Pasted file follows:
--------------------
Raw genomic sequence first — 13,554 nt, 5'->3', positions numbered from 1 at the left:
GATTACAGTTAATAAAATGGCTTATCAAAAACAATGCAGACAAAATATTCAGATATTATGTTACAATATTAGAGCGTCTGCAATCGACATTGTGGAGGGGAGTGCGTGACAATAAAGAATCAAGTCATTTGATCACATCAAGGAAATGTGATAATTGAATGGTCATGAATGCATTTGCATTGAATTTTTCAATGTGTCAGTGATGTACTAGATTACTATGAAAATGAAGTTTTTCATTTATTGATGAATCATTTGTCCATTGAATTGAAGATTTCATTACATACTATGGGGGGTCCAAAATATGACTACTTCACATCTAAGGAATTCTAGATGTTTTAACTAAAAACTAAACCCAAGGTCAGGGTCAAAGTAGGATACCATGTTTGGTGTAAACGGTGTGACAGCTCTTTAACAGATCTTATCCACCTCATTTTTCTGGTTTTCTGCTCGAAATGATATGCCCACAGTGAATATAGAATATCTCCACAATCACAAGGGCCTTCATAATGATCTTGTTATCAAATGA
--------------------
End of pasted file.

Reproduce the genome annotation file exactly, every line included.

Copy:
Raw genomic sequence first — 13,554 nt, 5'->3', positions numbered from 1 at the left:
GATTACAGTTAATAAAATGGCTTATCAAAAACAATGCAGACAAAATATTCAGATATTATGTTACAATATTAGAGCGTCTGCAATCGACATTGTGGAGGGGAGTGCGTGACAATAAAGAATCAAGTCATTTGATCACATCAAGGAAATGTGATAATTGAATGGTCATGAATGCATTTGCATTGAATTTTTCAATGTGTCAGTGATGTACTAGATTACTATGAAAATGAAGTTTTTCATTTATTGATGAATCATTTGTCCATTGAATTGAAGATTTCATTACATACTATGGGGGGTCCAAAATATGACTACTTCACATCTAAGGAATTCTAGATGTTTTAACTAAAAACTAAACCCAAGGTCAGGGTCAAAGTAGGATACCATGTTTGGTGTAAACGGTGTGACAGCTCTTTAACAGATCTTATCCACCTCATTTTTCTGGTTTTCTGCTCGAAATGATATGCCCACAGTGAATATAGAATATCTCCACAATCACAAGGGCCTTCATAATGATCTTGTTATCAAATGA